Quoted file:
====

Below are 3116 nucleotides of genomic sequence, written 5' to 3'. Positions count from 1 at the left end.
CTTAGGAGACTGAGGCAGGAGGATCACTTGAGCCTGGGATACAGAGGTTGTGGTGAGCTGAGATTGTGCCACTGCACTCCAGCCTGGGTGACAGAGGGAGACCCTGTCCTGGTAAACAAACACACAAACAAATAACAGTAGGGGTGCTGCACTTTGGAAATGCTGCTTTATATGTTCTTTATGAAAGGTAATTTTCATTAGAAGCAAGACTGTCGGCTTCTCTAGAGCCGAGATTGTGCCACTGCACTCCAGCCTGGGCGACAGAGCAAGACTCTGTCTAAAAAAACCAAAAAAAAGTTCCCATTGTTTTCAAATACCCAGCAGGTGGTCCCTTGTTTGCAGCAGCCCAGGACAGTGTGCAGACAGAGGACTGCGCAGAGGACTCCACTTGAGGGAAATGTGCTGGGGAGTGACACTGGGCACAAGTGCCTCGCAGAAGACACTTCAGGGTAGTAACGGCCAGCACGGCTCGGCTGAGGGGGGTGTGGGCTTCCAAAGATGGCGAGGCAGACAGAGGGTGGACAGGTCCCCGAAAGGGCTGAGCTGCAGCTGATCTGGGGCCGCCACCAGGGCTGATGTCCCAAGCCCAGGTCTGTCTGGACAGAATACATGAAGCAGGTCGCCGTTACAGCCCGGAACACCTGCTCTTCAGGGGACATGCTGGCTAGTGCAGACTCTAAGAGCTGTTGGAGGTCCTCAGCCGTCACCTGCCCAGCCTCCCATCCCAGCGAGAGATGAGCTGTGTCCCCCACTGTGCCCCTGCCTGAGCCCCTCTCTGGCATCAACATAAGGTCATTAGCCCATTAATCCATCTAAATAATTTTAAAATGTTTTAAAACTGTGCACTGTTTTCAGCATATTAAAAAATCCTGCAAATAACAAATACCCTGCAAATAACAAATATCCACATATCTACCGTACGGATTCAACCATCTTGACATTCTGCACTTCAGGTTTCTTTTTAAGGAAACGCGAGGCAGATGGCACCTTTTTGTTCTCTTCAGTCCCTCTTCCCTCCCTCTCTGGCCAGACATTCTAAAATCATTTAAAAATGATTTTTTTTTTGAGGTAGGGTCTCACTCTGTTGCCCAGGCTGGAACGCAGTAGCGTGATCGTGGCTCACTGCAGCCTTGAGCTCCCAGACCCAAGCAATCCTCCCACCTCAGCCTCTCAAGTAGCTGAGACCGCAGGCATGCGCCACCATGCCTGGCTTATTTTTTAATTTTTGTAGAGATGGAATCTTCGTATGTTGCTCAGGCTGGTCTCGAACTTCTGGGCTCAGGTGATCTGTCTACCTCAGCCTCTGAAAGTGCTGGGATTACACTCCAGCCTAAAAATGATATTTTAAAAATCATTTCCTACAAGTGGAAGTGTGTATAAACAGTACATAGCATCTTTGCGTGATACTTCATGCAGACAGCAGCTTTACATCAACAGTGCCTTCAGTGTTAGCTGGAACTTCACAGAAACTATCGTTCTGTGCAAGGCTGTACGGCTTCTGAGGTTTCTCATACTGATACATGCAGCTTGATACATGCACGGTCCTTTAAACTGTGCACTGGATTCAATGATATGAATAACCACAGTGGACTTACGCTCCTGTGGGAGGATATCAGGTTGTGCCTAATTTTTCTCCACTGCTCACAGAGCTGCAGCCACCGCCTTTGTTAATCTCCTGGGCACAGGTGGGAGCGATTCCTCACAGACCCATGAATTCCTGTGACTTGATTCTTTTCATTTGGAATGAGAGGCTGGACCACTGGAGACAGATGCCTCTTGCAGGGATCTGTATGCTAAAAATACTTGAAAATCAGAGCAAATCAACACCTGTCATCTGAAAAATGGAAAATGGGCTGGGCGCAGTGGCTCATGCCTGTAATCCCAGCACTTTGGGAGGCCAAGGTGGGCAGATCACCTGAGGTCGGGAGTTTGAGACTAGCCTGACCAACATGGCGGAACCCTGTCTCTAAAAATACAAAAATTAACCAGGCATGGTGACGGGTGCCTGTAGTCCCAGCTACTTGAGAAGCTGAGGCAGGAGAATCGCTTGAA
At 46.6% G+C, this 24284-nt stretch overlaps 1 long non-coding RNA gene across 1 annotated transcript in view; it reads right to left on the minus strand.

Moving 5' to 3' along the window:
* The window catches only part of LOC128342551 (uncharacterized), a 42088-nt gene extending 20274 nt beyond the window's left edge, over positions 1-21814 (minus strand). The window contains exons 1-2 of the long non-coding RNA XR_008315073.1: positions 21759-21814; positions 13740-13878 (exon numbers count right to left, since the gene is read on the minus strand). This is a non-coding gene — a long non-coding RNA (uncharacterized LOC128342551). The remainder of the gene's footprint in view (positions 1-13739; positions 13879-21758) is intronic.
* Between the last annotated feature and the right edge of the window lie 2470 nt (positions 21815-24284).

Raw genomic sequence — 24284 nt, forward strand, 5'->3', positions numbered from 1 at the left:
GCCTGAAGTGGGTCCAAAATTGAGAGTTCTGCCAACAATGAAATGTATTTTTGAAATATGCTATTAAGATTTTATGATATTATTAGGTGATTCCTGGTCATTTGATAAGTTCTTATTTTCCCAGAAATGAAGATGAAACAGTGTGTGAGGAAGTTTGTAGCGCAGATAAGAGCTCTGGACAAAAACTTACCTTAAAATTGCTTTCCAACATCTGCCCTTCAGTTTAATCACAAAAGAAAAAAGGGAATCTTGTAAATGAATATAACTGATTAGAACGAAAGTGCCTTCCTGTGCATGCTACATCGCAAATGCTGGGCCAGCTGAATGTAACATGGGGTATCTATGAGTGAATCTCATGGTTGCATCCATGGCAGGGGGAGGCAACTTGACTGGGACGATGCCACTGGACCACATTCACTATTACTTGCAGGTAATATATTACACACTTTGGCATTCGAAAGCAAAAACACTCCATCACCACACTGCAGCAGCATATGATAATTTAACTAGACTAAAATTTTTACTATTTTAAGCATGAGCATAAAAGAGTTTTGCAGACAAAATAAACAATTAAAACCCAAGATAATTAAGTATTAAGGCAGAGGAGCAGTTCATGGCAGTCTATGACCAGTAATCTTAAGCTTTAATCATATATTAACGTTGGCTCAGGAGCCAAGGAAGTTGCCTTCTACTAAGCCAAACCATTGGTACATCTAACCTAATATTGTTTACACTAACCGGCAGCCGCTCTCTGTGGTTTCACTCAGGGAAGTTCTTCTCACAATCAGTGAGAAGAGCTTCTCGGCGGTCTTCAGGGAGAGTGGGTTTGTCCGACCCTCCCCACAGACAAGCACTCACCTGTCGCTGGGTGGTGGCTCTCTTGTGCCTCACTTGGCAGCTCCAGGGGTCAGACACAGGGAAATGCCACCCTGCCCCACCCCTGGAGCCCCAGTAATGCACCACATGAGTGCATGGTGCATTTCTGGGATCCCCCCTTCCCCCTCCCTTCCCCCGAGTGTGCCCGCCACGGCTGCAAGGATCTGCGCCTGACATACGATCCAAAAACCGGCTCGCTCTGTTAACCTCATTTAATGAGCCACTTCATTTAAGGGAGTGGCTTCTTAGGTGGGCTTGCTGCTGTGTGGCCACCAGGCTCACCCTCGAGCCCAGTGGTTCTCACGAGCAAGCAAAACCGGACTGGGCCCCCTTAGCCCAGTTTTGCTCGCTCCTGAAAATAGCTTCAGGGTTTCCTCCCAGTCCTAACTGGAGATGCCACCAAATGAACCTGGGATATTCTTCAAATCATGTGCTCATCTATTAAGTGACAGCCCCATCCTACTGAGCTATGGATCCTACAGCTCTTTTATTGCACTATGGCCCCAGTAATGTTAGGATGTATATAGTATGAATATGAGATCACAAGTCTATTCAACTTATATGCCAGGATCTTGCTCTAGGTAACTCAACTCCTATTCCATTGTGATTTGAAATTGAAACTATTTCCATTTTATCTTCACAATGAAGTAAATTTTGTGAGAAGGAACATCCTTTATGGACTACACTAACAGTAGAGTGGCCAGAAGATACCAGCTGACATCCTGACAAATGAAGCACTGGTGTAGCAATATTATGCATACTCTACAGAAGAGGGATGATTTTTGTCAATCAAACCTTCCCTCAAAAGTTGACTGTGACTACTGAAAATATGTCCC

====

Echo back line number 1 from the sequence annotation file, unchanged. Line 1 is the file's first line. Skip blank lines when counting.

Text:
Below are 3116 nucleotides of genomic sequence, written 5' to 3'. Positions count from 1 at the left end.